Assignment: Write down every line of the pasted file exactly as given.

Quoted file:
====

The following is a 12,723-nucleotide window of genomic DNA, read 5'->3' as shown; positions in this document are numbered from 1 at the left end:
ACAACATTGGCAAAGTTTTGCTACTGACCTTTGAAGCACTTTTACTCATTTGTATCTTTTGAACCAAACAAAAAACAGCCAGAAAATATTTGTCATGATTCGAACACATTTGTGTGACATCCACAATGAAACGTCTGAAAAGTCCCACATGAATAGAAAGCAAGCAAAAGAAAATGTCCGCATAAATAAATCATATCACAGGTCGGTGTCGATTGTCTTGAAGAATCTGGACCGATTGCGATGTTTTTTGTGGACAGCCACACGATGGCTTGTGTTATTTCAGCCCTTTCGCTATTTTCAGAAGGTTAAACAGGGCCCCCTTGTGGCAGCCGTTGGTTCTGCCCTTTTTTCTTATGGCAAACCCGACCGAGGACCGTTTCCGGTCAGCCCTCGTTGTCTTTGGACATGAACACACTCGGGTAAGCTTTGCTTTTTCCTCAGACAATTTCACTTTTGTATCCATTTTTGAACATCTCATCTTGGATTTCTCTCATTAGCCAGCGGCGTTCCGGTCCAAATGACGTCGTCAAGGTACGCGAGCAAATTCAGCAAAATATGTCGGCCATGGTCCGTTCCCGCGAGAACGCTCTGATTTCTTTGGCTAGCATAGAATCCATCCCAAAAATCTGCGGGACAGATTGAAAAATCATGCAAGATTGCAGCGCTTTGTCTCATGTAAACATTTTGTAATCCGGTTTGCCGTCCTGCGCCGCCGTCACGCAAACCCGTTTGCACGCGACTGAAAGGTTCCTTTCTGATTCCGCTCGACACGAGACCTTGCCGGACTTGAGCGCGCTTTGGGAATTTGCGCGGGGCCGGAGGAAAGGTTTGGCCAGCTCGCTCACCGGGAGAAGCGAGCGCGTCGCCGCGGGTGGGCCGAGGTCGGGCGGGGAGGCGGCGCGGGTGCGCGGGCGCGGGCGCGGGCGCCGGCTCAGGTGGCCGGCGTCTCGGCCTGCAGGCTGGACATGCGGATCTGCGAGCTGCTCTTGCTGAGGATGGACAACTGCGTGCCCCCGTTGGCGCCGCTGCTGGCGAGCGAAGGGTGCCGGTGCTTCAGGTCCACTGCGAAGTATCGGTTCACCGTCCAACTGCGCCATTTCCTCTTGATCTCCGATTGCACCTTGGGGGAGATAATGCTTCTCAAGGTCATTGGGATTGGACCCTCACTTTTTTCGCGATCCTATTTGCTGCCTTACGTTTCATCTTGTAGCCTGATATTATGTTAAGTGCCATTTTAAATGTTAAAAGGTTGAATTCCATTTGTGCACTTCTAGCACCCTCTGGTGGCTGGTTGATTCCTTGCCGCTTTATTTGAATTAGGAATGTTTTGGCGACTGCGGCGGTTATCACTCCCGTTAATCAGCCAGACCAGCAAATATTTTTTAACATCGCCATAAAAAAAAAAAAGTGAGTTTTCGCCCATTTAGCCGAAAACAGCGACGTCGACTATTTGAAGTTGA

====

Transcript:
The following is a 12,723-nucleotide window of genomic DNA, read 5'->3' as shown; positions in this document are numbered from 1 at the left end:
ACAACATTGGCAAAGTTTTGCTACTGACCTTTGAAGCACTTTTACTCATTTGTATCTTTTGAACCAAACAAAAAACAGCCAGAAAATATTTGTCATGATTCGAACACATTTGTGTGACATCCACAATGAAACGTCTGAAAAGTCCCACATGAATAGAAAGCAAGCAAAAGAAAATGTCCGCATAAATAAATCATATCACAGGTCGGTGTCGATTGTCTTGAAGAATCTGGACCGATTGCGATGTTTTTTGTGGACAGCCACACGATGGCTTGTGTTATTTCAGCCCTTTCGCTATTTTCAGAAGGTTAAACAGGGCCCCCTTGTGGCAGCCGTTGGTTCTGCCCTTTTTTCTTATGGCAAACCCGACCGAGGACCGTTTCCGGTCAGCCCTCGTTGTCTTTGGACATGAACACACTCGGGTAAGCTTTGCTTTTTCCTCAGACAATTTCACTTTTGTATCCATTTTTGAACATCTCATCTTGGATTTCTCTCATTAGCCAGCGGCGTTCCGGTCCAAATGACGTCGTCAAGGTACGCGAGCAAATTCAGCAAAATATGTCGGCCATGGTCCGTTCCCGCGAGAACGCTCTGATTTCTTTGGCTAGCATAGAATCCATCCCAAAAATCTGCGGGACAGATTGAAAAATCATGCAAGATTGCAGCGCTTTGTCTCATGTAAACATTTTGTAATCCGGTTTGCCGTCCTGCGCCGCCGTCACGCAAACCCGTTTGCACGCGACTGAAAGGTTCCTTTCTGATTCCGCTCGACACGAGACCTTGCCGGACTTGAGCGCGCTTTGGGAATTTGCGCGGGGCCGGAGGAAAGGTTTGGCCAGCTCGCTCACCGGGAGAAGCGAGCGCGTCGCCGCGGGTGGGCCGAGGTCGGGCGGGGAGGCGGCGCGGGTGCGCGGGCGCGGGCGCGGGCGCCGGCTCAGGTGGCCGGCGTCTCGGCCTGCAGGCTGGACATGCGGATCTGCGAGCTGCTCTTGCTGAGGATGGACAACTGCGTGCCCCCGTTGGCGCCGCTGCTGGCGAGCGAAGGGTGCCGGTGCTTCAGGTCCACTGCGAAGTATCGGTTCACCGTCCAACTGCGCCATTTCCTCTTGATCTCCGATTGCACCTTGGGGGAGATAATGCTTCTCAAGGTCATTGGGATTGGACCCTCACTTTTTTCGCGATCCTATTTGCTGCCTTACGTTTCATCTTGTAGCCTGATATTATGTTAAGTGCCATTTTAAATGTTAAAAGGTTGAATTCCATTTGTGCACTTCTAGCACCCTCTGGTGGCTGGTTGATTCCTTGCCGCTTTATTTGAATTAGGAATGTTTTGGCGACTGCGGCGGTTATCACTCCCGTTAATCAGCCAGACCAGCAAATATTTTTTAACATCGCCATAAAAAAAAAAAAGTGAGTTTTCGCCCATTTAGCCGAAAACAGCGACGTCGACTATTTGAAGTTGA